Evolutionary stable dispersal with pattern formation in a mutualist-antagonist system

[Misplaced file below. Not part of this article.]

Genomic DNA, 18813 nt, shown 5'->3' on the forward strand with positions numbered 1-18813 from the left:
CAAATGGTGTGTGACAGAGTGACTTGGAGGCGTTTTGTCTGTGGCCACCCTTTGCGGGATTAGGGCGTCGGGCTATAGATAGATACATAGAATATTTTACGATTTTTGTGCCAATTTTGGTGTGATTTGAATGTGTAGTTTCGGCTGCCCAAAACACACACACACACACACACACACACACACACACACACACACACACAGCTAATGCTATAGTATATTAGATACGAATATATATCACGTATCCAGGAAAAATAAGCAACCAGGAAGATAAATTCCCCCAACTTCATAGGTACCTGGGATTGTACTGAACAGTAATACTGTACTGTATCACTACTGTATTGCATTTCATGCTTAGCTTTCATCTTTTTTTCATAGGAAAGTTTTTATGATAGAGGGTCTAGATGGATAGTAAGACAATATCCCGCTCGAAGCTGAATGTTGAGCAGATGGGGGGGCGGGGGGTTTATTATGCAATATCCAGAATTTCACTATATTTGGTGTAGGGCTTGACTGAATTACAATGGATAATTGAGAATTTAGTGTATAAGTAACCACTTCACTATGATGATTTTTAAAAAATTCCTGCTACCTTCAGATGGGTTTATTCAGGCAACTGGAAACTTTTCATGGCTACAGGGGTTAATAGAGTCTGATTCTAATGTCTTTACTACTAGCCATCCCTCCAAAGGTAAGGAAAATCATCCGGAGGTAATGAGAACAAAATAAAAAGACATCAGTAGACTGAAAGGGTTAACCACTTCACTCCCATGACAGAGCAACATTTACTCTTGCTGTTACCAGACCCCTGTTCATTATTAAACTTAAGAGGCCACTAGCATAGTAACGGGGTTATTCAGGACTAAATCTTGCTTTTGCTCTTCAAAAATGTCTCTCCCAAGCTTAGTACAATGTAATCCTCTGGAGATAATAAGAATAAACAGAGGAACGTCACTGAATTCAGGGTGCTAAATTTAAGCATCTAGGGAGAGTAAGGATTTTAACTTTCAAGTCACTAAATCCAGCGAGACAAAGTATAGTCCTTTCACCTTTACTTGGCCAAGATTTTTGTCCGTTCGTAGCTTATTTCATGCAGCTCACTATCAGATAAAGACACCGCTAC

Question: How does the evolution of dispersal distance affect the persistence, distribution, and population dynamics of a mutualist-antagonist system capable of endogenous pattern formation? Modelling approach: We let dispersal distance evolve within an individual-based model involving an obligate plant-pollinating seed parasite pair and a parasitoid that preys upon pollinator larvae. The model incorporates demographic parameters for ovule production, pollinator oviposition, pollinator and parasitoid visitation rates, in addition to background mortality probabilities for each of the three species. A corresponding non-spatial mathematical model verifies our representation of the interspecific dynamics. Key assumptions: Individuals move over a homogeneous underlying environment with dispersal distances drawn from probability distribution kernels. Each species is subject to density-dependent reproduction. Pollinators and parasitoids make multiple visits per time step that are Poisson distributed. Conclusions: Dependent on demographic parameter values, there is a spectrum of outcomes, including: (1) runaway selection for increased dispersal distance resulting in homogeneous distributions of all three species; (2) an evolutionarily stable state with pattern formation and metapopulation-like dynamics; and (3) rapid extinction of one or more species. Interestingly, a weak relaxation of the obligacy between the plants and the pollinators erodes the evolutionarily stable state with pattern formation. We argue that this dependence upon and sensitivity to obligacy may explain the lack of empirical observations of endogenous pattern formation in nature. © 2007 Curtis A. Smith.
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